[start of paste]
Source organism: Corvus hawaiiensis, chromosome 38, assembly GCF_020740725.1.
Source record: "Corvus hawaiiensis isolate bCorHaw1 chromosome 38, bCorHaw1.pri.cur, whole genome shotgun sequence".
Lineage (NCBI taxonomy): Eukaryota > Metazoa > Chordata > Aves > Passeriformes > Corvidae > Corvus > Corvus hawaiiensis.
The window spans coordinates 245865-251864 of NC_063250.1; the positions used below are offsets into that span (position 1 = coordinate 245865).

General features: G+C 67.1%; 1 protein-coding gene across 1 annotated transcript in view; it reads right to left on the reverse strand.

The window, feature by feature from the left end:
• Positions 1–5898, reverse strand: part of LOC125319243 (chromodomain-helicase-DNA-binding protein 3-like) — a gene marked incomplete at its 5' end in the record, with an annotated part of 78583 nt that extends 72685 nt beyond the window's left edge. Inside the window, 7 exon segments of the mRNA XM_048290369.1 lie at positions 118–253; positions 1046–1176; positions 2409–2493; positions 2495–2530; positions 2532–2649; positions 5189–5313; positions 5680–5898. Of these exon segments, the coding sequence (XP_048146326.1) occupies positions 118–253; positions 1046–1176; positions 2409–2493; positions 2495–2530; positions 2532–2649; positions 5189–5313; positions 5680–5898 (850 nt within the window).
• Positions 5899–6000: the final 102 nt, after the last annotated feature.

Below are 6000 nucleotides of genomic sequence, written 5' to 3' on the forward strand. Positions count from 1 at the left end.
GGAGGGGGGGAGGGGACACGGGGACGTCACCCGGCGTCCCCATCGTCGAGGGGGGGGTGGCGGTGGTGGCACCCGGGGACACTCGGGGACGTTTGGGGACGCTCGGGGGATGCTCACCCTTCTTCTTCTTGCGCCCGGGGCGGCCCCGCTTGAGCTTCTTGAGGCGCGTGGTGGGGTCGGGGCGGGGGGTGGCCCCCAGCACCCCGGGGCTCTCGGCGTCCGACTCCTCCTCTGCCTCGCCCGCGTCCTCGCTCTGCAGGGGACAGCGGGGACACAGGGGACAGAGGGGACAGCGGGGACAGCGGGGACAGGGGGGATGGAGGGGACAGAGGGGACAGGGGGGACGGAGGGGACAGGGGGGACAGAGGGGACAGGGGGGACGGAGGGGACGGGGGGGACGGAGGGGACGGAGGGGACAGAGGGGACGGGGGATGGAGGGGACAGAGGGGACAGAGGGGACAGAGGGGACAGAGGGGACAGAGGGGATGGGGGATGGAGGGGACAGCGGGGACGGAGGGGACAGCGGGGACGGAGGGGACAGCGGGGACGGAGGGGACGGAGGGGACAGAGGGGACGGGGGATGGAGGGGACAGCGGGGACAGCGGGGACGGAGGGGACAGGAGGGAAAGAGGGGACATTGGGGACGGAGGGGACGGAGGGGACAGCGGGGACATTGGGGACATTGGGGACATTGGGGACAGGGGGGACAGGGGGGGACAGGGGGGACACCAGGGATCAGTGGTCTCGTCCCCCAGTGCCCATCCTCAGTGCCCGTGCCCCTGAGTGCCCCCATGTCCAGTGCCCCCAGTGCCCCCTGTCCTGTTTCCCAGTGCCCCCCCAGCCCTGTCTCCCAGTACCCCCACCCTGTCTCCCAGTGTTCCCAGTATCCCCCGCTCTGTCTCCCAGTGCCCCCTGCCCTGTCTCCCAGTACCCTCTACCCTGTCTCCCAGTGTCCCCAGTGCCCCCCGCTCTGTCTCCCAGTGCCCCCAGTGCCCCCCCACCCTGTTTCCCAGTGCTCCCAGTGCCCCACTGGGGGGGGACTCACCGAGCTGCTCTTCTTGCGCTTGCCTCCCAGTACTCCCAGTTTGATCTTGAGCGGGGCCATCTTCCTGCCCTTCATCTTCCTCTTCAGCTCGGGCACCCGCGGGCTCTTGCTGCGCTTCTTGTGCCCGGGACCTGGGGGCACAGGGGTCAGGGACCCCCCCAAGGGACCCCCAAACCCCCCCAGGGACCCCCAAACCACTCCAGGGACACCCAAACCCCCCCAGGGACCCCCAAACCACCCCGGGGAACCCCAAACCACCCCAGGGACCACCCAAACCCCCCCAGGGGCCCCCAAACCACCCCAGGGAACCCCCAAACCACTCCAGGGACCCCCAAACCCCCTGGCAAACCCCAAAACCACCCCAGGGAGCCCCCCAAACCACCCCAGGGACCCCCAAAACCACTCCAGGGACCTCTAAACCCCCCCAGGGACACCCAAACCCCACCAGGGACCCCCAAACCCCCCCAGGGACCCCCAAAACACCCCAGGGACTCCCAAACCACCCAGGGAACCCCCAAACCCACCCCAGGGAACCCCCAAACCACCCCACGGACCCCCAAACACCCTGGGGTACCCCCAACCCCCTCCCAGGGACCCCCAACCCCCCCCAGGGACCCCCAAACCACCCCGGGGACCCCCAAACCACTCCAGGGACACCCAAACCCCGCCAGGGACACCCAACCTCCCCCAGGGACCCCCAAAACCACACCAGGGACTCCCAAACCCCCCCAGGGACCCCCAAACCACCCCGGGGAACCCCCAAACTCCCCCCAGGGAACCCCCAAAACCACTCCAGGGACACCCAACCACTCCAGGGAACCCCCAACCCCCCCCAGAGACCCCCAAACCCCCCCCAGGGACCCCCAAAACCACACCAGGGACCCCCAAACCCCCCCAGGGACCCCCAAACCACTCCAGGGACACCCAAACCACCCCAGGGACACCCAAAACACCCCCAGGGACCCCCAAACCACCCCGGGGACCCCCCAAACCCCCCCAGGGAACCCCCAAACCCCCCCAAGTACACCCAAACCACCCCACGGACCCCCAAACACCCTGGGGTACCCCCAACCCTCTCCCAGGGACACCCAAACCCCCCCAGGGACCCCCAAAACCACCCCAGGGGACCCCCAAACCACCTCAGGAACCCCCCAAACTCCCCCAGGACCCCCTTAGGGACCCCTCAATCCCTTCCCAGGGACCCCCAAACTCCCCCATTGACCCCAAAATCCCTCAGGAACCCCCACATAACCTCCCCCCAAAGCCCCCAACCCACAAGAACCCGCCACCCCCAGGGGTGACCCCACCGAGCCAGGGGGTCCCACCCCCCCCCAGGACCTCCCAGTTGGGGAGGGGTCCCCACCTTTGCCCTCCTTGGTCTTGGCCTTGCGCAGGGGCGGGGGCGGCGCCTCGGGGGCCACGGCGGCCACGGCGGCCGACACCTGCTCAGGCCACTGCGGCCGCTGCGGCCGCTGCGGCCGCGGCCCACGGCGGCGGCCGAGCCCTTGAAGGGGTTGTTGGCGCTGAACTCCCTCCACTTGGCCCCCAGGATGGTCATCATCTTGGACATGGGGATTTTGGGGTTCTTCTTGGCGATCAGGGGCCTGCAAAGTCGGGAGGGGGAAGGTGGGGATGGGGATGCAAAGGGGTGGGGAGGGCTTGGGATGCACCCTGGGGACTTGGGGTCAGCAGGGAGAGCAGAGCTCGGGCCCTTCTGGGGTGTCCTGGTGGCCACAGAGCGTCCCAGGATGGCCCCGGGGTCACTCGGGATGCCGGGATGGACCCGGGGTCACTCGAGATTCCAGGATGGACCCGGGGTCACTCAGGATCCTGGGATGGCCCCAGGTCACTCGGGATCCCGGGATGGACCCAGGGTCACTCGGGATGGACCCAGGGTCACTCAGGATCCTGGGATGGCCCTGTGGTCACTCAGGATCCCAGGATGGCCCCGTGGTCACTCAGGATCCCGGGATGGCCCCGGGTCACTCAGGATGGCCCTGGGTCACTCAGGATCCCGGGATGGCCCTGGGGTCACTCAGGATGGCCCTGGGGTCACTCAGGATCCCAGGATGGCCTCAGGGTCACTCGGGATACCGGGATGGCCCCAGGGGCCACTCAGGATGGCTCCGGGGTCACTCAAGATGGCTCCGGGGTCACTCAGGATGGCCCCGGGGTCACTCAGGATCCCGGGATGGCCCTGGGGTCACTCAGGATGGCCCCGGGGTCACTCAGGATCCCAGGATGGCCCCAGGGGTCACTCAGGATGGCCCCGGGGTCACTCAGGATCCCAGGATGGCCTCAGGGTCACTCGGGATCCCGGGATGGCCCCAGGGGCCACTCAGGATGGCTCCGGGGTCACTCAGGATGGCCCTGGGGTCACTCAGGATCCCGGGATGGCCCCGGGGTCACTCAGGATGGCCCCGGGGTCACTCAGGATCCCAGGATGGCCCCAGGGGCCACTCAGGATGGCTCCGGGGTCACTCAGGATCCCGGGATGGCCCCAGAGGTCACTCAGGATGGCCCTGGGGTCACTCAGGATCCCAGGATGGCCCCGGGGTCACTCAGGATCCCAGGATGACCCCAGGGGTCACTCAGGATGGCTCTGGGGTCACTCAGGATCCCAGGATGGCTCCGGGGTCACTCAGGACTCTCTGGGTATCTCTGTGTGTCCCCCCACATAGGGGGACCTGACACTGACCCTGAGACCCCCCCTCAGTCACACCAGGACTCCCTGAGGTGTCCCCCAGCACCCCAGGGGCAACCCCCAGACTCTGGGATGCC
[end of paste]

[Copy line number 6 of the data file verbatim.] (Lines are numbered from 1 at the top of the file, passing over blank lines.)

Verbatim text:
The window, feature by feature from the left end: